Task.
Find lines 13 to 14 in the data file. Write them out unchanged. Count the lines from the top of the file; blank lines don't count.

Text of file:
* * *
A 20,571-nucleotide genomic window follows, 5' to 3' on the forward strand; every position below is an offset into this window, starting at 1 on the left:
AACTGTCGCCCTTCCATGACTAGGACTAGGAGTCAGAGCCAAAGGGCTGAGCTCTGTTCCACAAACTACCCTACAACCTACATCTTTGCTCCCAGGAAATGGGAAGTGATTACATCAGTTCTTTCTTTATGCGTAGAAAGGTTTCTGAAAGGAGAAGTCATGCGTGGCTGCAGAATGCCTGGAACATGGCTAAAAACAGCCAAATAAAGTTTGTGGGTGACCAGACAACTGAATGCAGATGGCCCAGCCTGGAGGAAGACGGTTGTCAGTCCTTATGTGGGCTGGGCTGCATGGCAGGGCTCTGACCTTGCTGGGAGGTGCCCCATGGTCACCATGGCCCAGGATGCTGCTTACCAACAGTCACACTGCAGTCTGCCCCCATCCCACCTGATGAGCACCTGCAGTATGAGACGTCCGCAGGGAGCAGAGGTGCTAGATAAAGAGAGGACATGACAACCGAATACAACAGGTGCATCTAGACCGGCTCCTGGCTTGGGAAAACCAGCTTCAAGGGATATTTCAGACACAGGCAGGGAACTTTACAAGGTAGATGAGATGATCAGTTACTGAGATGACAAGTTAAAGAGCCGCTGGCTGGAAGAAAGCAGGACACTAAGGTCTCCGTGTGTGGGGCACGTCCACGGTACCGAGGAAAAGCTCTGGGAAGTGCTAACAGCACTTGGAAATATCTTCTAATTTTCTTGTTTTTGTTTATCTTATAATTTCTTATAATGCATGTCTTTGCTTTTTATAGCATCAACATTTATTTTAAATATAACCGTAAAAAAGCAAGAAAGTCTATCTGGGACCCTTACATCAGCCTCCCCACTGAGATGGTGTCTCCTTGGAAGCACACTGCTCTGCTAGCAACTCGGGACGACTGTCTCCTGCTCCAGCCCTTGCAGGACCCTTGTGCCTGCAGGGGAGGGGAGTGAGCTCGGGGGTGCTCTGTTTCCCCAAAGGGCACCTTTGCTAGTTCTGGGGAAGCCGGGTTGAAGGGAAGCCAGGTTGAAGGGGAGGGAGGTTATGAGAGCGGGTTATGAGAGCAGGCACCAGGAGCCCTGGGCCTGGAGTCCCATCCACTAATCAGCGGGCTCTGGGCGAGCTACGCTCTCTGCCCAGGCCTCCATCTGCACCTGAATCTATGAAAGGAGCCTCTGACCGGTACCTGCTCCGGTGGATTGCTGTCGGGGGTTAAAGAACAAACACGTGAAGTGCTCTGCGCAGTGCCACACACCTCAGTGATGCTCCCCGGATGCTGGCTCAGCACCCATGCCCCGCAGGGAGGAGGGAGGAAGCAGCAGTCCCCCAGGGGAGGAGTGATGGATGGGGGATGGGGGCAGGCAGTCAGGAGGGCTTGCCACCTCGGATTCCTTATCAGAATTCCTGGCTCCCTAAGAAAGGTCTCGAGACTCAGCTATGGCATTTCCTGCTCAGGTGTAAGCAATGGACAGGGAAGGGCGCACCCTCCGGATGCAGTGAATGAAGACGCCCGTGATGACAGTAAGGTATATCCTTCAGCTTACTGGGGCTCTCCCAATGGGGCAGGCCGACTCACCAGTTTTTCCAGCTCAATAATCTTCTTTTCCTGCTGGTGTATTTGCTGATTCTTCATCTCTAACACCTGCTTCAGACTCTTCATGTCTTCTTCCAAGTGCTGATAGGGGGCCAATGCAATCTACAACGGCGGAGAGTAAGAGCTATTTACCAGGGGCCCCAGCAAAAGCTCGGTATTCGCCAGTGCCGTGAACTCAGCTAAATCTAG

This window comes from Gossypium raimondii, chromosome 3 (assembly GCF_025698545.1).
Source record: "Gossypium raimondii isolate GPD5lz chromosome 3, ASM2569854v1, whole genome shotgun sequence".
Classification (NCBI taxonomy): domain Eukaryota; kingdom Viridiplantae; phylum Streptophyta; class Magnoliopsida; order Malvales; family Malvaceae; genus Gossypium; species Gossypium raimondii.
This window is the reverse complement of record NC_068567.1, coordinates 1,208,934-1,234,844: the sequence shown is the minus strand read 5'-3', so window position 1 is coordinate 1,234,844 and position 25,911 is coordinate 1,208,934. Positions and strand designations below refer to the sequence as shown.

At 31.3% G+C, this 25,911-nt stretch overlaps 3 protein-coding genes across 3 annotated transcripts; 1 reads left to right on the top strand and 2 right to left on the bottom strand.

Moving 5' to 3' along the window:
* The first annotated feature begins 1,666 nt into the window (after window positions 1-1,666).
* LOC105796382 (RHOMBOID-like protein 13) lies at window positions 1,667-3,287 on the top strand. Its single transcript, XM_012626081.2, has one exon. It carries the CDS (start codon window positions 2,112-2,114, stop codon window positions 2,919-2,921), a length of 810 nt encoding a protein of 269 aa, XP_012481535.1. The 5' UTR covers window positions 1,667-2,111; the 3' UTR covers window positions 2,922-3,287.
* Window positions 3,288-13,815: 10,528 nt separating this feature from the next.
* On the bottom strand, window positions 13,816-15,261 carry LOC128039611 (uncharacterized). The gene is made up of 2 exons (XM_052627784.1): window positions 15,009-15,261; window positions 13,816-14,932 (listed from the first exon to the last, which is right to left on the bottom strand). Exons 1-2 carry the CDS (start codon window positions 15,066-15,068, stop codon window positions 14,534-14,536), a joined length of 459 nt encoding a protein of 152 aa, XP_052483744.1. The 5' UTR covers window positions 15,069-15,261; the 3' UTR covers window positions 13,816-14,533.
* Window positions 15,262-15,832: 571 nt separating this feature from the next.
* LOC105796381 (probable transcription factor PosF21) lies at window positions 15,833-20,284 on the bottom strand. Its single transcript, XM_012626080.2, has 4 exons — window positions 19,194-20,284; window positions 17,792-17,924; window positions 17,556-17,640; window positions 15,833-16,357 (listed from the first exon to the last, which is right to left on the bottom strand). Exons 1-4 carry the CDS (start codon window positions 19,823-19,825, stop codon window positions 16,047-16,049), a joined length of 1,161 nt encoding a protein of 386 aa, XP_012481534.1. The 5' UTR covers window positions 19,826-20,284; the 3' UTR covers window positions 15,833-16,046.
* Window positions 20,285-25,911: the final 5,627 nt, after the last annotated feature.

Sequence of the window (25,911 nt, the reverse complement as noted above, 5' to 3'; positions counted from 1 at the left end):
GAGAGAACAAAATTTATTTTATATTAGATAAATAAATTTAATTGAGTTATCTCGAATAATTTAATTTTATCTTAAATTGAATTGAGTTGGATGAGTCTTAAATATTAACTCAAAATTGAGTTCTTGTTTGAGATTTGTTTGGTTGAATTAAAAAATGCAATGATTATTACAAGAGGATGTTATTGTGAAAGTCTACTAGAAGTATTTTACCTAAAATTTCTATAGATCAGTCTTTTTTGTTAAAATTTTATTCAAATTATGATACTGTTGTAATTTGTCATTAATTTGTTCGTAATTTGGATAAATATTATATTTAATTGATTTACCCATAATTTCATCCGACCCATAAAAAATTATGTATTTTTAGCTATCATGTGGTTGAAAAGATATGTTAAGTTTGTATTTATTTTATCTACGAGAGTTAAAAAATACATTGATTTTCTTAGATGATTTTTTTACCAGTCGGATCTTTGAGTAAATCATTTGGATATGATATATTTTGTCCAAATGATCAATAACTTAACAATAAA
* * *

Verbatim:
* Window positions 15,262-15,832: 571 nt separating this feature from the next.
* LOC105796381 (probable transcription factor PosF21) lies at window positions 15,833-20,284 on the bottom strand. Its single transcript, XM_012626080.2, has 4 exons — window positions 19,194-20,284; window positions 17,792-17,924; window positions 17,556-17,640; window positions 15,833-16,357 (listed from the first exon to the last, which is right to left on the bottom strand). Exons 1-4 carry the CDS (start codon window positions 19,823-19,825, stop codon window positions 16,047-16,049), a joined length of 1,161 nt encoding a protein of 386 aa, XP_012481534.1. The 5' UTR covers window positions 19,826-20,284; the 3' UTR covers window positions 15,833-16,046.